The Bill receives its second reading in the Commons this week – that’s where MPs must vote for against the whole thing so far. If it passes (which it will), MPs then get to scrutinise the individual measures in committee stage.
What are the fears about protests?
The Bill contains a string of measures to toughen up the police response after Extinction Rebellion and Black Lives Matters protests were accused of disrupting public life.
They include making it illegal to inflict “serious annoyance” on a person without reasonable excuse, with up to 10 years’ jail in theory if judges choose. Measures also include imposing up to 10 years’ jail on people who vandalise statues – up from three years.
The Bill will also create new offences against obstructing the road or using a loudspeaker at the gates of Parliament.
Police and legal figures have warned this could pose a threat to democracy. Sir Peter Fahy, former Greater Manchester Police chief constable told Times Radio there was a “real danger” that rushed legislation could make the job of the police “more difficult”, adding: “People need to be really worried about this.”
He said: “If we’ve learned one thing this weekend, it’s the right to protest, the right to gather, the right to have a voice is fundamental to our democracy, and particularly British democracy.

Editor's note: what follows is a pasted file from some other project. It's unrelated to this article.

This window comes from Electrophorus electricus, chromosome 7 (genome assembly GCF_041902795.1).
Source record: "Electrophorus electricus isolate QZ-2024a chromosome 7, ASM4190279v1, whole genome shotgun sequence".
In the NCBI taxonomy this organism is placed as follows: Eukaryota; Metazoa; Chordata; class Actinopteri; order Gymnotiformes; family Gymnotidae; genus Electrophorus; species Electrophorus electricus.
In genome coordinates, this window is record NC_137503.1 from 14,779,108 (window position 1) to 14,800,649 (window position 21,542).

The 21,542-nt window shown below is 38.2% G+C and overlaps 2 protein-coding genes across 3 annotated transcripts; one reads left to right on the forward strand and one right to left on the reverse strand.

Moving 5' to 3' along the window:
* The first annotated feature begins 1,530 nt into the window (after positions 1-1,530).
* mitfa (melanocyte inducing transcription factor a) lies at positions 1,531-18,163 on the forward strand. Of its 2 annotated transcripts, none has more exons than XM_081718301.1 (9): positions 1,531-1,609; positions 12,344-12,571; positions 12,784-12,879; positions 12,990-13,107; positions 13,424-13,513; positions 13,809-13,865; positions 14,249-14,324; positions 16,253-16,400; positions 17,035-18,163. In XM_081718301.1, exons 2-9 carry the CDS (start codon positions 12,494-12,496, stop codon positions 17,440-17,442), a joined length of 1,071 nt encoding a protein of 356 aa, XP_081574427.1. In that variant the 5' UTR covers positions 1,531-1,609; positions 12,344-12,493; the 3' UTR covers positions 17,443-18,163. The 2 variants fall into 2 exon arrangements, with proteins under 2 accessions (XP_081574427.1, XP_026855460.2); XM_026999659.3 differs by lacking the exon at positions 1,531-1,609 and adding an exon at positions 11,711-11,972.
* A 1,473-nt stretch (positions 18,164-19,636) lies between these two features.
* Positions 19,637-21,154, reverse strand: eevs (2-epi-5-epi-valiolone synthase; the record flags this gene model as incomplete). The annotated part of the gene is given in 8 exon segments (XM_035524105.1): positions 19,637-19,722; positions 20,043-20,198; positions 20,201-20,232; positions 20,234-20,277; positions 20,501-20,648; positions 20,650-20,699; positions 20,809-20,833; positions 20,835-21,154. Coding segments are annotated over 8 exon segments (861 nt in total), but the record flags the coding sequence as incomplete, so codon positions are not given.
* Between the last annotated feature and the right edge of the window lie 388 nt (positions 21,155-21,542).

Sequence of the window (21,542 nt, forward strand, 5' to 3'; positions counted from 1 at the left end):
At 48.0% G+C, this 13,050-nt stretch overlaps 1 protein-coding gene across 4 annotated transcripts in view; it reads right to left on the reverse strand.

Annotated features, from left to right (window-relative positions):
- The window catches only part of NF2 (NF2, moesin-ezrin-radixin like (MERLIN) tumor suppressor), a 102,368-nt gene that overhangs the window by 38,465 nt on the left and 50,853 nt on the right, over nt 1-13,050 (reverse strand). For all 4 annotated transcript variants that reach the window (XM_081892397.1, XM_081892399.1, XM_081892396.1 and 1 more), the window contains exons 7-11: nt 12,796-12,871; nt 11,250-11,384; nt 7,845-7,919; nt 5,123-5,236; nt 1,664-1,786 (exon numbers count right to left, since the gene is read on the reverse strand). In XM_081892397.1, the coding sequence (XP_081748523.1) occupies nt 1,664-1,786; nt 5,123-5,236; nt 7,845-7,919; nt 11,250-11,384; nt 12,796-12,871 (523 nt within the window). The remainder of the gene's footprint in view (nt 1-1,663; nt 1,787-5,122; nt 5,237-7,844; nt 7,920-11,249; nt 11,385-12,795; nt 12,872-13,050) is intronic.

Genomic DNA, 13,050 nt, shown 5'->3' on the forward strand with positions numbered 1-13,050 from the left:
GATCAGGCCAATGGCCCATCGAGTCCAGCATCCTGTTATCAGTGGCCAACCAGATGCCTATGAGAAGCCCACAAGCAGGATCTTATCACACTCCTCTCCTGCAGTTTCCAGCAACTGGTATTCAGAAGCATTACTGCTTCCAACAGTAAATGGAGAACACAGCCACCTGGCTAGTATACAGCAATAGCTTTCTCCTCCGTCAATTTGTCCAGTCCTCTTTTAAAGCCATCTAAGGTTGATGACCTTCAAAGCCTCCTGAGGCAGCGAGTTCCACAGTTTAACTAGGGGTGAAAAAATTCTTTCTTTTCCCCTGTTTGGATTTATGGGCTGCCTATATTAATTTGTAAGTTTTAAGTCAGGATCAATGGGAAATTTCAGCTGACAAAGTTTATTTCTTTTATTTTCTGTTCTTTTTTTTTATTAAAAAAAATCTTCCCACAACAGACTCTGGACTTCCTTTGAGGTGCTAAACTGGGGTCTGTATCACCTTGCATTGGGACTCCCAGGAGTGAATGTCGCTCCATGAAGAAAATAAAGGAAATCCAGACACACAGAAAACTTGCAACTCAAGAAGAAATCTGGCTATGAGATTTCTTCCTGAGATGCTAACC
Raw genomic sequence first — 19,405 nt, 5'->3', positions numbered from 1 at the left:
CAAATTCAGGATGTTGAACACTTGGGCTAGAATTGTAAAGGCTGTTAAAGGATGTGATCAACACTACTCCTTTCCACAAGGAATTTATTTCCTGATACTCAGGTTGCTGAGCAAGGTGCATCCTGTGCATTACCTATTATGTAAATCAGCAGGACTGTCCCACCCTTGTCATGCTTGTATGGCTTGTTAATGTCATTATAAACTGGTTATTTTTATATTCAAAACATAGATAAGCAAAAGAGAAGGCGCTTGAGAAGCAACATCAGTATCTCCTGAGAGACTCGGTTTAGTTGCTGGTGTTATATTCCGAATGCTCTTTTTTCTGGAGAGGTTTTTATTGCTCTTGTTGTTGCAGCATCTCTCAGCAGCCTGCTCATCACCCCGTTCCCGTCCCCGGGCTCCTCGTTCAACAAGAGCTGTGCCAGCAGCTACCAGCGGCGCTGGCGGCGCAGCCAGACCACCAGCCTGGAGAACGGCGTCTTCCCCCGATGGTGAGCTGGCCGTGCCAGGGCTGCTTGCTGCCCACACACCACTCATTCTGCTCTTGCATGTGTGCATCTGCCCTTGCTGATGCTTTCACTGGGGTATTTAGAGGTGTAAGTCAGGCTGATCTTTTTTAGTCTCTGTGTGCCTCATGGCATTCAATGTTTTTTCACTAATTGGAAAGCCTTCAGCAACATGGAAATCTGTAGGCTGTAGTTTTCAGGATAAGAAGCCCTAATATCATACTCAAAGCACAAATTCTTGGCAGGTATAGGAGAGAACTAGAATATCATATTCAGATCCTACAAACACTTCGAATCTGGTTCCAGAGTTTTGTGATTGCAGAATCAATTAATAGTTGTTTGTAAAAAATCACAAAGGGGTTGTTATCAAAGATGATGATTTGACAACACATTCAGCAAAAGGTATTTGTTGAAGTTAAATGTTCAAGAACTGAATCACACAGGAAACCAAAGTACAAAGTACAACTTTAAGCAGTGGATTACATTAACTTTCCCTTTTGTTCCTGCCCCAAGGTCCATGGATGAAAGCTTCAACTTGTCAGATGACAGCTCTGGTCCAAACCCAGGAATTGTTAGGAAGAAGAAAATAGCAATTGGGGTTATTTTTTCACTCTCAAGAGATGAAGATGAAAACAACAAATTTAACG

“This weekend has shown the crucial importance of the right to protest, and you’ve got to be really wary of more legislation being rushed through just because certain politicians didn’t like certain protests during the summer.”
Human rights barrister Adam Wagner, of Doughty Street Chambers, warned the Bill could “hugely expand” police powers to “allow them to stop protests which would cause ‘serious unease’ and create criminal penalties for people who cause ‘serious annoyance’.”
He added: “This would effectively put the current situation where Covid regulations have given police too much power over our free speech rights on a permanent footing.”
What are the most controversial parts of the Bill?
Police can impose more conditions on protests
Clause 55 will let police impose start and finish times and maximum noise levels on a wider range of protests in England and Wales.
Officers will be able to do this if they believe the noise “may result in serious disruption to the activities of an organisation” nearby.